by Maggie Kulbokas
"Gone With the Wind" is undeniably a masterpiece. It won eight Academy Awards and was named the fourth greatest American film of the 20th century by the American Film Institute (AFI).
It is known as an epic tour-de-force and Hollywood mogul David O. Selznick's magnum opus. But how did this iconic symbol of the embittered Civil War South make it to the silver screen?
It wasn't easy--that's for sure. In 1939 Selznick purchased the rights to Margaret Mitchell's 1936 best-selling novel and embarked on producing one of history's greatest motion pictures. But the production was riddled with trouble from the start. The search for the perfect leading lady, an unworkable screenplay and the wrong director were all obstacles hampering Selznick's dream. It was time for drastic thinking and drastic actions. Selznick's answer? Lock himself, screenwriter Ben Hecht and director Victor Fleming in his office for five days, non-stop, with only a typewriter and some bananas and peanuts.
This unusual think-tank is the setting for writer Ron Hutchinson's madcap backstage story, "Moonlight and Magnolias" which opened the Cape Playhouse's 80th season last night to a very enthusiastic audience.
Describing "Moonlight and Magnolias" isn't as easy as saying three men were locked in an office. Selznick saw "Gone With the Wind" as the big one. His magnum opus--the film that would catapult him to greatness. Unfortunately, few shared his exuberance over the story--including Fleming and Hecht.
Regardless, Selznick pulled Fleming off "the Wizard of Oz" after firing "Gone With the Wind's" director, George Cukor. Screenwriter Ben Hecht had never read the best-selling novel. And not only was Hecht unfamiliar with the intricacies of the plot and the characters, as a Jewish man living in the time of Hilter's Germany, he saw a parallel between contemporary events and the Civil War south. How could there be much appeal in a richly-wrought, positive depiction of slave-owners and Mitchell's morally suspicious heroine, Scarlett?
But the cinematic cogs were in motion, the money invested and the project moved forward gaining some unusual momentum in those five days. Once Selznick, portrayed by Brad Oscar, sucessfully ensnares Hecht and Fleming, the play really takes off.
But the troubles don't end there. As the saying goes, "two's company, three's a crowd"--how true when one locks three creative types in a room together! And let us not forget, Hecht, portrayed by Dan Butler, still hasn't read the novel, so it's up to Selznick and Fleming to act out the key scenes for Hecht to translate into a workable screenplay.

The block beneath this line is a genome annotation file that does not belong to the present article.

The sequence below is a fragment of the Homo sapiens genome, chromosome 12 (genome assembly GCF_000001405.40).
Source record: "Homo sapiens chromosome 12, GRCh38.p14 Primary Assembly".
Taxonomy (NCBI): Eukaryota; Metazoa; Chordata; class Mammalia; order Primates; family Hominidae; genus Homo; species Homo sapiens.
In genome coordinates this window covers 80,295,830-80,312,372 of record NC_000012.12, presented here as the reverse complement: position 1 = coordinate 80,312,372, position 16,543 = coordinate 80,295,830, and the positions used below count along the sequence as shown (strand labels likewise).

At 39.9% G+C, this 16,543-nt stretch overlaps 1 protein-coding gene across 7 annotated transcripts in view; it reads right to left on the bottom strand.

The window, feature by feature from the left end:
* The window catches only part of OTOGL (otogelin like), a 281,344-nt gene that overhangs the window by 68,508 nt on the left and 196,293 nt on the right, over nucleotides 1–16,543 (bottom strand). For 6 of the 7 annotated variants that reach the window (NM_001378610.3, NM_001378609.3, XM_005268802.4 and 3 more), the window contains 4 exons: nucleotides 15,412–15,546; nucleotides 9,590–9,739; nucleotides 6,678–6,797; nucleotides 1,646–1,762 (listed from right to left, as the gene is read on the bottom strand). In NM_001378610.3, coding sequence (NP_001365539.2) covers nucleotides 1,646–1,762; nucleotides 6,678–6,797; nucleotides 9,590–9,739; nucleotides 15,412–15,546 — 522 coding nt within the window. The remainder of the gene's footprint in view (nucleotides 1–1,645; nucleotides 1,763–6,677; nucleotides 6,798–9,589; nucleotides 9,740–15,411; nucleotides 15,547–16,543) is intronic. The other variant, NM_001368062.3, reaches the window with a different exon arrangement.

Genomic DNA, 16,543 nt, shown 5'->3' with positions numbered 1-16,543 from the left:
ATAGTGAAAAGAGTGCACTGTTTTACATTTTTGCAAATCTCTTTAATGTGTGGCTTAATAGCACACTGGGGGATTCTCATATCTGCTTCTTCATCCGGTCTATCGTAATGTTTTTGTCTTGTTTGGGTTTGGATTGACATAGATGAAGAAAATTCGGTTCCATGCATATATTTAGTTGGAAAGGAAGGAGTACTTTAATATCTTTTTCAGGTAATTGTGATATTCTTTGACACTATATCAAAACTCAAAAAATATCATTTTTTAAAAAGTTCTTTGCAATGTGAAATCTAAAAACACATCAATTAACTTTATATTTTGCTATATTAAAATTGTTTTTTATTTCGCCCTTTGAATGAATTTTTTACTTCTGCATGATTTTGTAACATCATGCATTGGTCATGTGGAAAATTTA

Hecht is stuck banging away on his typewriter through a good portion of the play while Selznick and Fleming, played by Mark Zimmerman, take on the novel's many characters. I found it hard not to giggle (and so did everyone else around me) at Selznick, flitting about the stage as Scarlett uttering a pouty-lipped, high-pitched "fiddle-dee-dee" here and a "fiddle-dee-dee" there.
As one would imagine, this play works best if the audience has seen "Gone With the Wind". Regardless, we all know the famous lines and it is a hoot watching them shaped and delivered in their purest form--as original ideas--before they are worked into the screen play.
"Moonlight and Magnolias" is fast and smooth with only a few opening night hiccups. Hutchinson wrote a very funny play set against a very serious background. The giddiness of the three incarcerated men against the seriousness of portraying some of the novel's more unsavory topics such as slavery and adultery is believable as is Selznick's palpable desire to succeed.
Dan Meeker's elaborate but small set worked nicely and Christopher S. Chambers lighting lent a sense of day giving into night over the five day period.
The exuberant and lively Brad Oscar shines in this comical romp and Dan Butler and Mark Zimmerman, also veterans of screen and stage, do a nice job keeping time with Oscar's comedic pace. "Moonlight and Magnolias" is a clever play jam-packed with quick lines and physical comedy. And I would be remiss not to mention the wonderful Kathel Carlson, who portrays Mrs. Poppenghul, Selznick's overworked secretary who on occasion, pops her harried head into the office to respond to yet another of her boss' outlandish demands with a "yeeeeees, Mr. Selznick."
Bravo, Cape Playhouse, for choosing to open your 80th season with a fun-time winner.